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HM Revenues & Customs (HMRC) is expected to start up to 11,000 investigations into furlough scheme grant payments to clawback the potentially £3.5bn claimed fraudulently or in error.

Launched in March 2020, the CJRS initiative – commonly referred to as the furlough scheme – was rolled out by the Chancellor of the Exchequer Rishi Sunak to prevent mass unemployment in the wake of the national lockdown.

Since then, the scheme has continued and evolved, with the government confirming companies will be able to claim CJRS grants up to the end of March 2021.

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Law firm Osborne Clarke highlighted that in the rush to quickly deliver support to employers and employees across the country, the scheme relied on guidance rather than defined legislation, leading to some confusion among employers regarding eligibility to claim.

Giving evidence to the Public Accounts Committee on 7 September 2020, Jim Harra, Chief Executive of HMRC, estimated 5-10 per cent of the £35bn of CJRS claims were wrongly made.

He also said that the organisation is now expecting to look into 27,000 high-risk claims.

In July 2020, HMRC made its first its first ‘furlough fraud’ arrest involving a suspected fraud of almost half a million pounds through the CJRS scheme. Two other arrests have also been made concerning the furlough scheme relating to a company director and an accountant.

According to tax and accounting advisory company Blick Rothenberg’s Fiona Fernie, a Partner at the firm, the arrests may just be the “tip of the iceberg,” warning that investigations will not just relate to instances of fraud.

“The Government now intends to clawback as much money as possible from those whose claims were wrong,” she states.

“Nobody who has received these grants should be complacent. The proposals for clawback are not confined to instances where the claim was fraudulent – it applies to cases where there has been a lack of proper care as well. Now is the time to ensure that claims under the CJRS are accurate.”

Fiona continues that considering the number of changes that have been made to the furlough scheme since its launch, there is a risk that there many cases where people may have innocently made incorrect claims.

She also hights that the HMRC will have the power to investigate, assess and apply a clawback within the four years of when the grant was made in the event of an innocent error. This increases to six years if the error is deemed careless and 20 years if believed to be fraudulent.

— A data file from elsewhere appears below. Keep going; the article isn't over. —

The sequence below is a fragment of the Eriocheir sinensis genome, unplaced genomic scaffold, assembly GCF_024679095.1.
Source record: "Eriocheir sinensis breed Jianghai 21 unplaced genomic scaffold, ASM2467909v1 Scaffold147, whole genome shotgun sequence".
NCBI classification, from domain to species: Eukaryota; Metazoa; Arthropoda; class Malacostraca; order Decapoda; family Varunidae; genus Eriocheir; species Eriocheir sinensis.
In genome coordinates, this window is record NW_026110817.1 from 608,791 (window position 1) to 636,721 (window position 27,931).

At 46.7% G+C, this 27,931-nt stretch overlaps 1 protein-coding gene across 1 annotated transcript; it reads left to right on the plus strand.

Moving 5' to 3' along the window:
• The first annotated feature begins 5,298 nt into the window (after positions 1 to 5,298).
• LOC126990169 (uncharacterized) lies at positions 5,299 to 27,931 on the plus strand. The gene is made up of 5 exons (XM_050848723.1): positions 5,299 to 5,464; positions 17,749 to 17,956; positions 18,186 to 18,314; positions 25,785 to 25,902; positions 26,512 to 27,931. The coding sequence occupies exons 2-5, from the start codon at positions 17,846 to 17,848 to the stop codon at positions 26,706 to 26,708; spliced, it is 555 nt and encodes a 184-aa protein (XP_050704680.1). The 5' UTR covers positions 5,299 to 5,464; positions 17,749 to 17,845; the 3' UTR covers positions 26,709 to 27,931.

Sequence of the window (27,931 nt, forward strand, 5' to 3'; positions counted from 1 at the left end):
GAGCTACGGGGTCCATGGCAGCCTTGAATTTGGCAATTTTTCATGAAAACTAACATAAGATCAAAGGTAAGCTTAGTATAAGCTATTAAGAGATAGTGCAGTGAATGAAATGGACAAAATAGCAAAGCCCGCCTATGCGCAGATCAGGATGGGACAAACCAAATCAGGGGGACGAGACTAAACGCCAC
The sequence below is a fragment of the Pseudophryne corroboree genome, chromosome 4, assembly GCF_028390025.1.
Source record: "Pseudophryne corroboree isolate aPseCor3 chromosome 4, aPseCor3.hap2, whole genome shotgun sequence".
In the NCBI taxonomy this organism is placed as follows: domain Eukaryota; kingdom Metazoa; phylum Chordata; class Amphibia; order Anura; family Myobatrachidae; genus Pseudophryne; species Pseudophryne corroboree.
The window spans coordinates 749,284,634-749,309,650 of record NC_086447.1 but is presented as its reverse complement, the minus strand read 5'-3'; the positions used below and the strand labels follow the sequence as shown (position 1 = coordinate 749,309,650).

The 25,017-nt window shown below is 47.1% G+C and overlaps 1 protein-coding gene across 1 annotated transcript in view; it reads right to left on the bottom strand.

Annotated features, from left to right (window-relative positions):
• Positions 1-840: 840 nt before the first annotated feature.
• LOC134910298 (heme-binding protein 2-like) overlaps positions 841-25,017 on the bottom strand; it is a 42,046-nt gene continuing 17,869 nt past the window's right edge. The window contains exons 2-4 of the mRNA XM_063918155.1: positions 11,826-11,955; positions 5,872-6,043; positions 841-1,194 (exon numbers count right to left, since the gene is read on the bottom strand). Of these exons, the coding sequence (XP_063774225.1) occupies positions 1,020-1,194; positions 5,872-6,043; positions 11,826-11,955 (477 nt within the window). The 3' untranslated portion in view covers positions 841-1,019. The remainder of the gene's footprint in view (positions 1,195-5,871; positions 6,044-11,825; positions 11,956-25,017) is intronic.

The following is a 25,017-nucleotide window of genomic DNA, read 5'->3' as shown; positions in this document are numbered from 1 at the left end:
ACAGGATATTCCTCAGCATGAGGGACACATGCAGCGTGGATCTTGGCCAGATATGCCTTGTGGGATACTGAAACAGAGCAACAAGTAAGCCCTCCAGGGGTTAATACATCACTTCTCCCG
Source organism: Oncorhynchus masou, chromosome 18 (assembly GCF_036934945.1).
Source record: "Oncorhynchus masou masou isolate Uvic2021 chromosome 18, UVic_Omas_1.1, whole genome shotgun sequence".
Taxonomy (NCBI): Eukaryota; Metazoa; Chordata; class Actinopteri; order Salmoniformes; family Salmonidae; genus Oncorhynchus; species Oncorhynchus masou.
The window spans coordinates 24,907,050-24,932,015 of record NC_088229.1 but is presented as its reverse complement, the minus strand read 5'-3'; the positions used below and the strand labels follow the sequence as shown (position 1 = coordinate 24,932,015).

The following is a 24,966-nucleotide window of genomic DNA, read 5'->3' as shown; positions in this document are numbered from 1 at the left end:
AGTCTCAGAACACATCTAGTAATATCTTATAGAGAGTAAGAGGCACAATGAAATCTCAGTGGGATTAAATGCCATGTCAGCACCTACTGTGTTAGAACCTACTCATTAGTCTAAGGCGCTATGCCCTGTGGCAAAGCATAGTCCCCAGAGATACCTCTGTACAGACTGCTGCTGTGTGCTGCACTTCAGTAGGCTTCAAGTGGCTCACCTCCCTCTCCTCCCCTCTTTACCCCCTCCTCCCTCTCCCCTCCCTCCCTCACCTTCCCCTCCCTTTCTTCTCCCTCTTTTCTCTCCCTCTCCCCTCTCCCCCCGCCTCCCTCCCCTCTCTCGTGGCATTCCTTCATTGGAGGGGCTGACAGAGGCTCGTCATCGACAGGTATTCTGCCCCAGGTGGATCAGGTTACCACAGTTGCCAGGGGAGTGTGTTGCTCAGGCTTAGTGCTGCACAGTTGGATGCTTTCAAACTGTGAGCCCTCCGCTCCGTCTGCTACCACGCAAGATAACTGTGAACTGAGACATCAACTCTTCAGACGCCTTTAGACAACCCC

“It is likely to be a major problem for some who are investigated and receive assessments. Once the assessment is issued, the burden of proof will be on the taxpayer to show that it is wrong,” she explains.

“A combination of the lack of clarity in certain aspects of the detailed rules of the scheme, and the length of time which may elapse before an HMRC investigation is complete, may make it very difficult to prove entitlement to the grant. It is therefore vital that the accuracy of claims is considered now.”

Ian Hyde, Head of Tax Disputes for Osborne Clarke, suggests what companies should do in the event that a payment has been made incorrectly.

“If employers who have over claimed have missed this deadline, then for claims made at the outset of the crisis, they will be in breach of their duty to notify HMRC within 90 days of the mistake, exposing them to HMRC investigations and penalties,” he explains.

“These penalties could be 100 per cent of the value of money claimed in error as well as repayment of the original funds.

“If you have claimed money by mistake, even though the deadline has passed, you should still notify HMRC to mitigate any penalties due. Later claims may still be within the notice period and you should take action for those claims within 90 days.”

“We anticipate that HMRC will not just consider prosecutions for the obvious small-time frauds, but will also consider all options including prosecution where larger businesses have deliberately applied for or kept grants knowing they are not entitled, for example by deliberately re-engaging staff during furlough.”

Blick Rothenberg’s Fiona points out that now is a good time for business leaders to ensure they have well-documented, detailed evidence to justify why they believed they were eligible to claim a furlough grant.

“Although there remain major areas of uncertainty for establishing eligibility, such records will at least help establish that any error in a claim was innocent,” she finishes.

Fiona recommends the types of records which will be useful include:

  • Financial forecasts which support the reasons for making the claim
  • Evidence that employees furloughed, and in respect of whom claims were made, would have continued in employment if the pandemic had not happened
  • Evidence that the appropriate amounts have been paid to furloughed workers
  • Communications with employees notifying them they were being furloughed and the responses from employees providing their agreement
  • Written instructions to furloughed employees confirming the need for them to stop working during the period when they are furloughed
  • Evidence that non-furloughed employees have been made aware that they cannot involve furloughed employees in work
  • Details of the procedures used in managing the changes in the implementation of the scheme from August, and
  • Details of the procedures for bringing back employees from furlough
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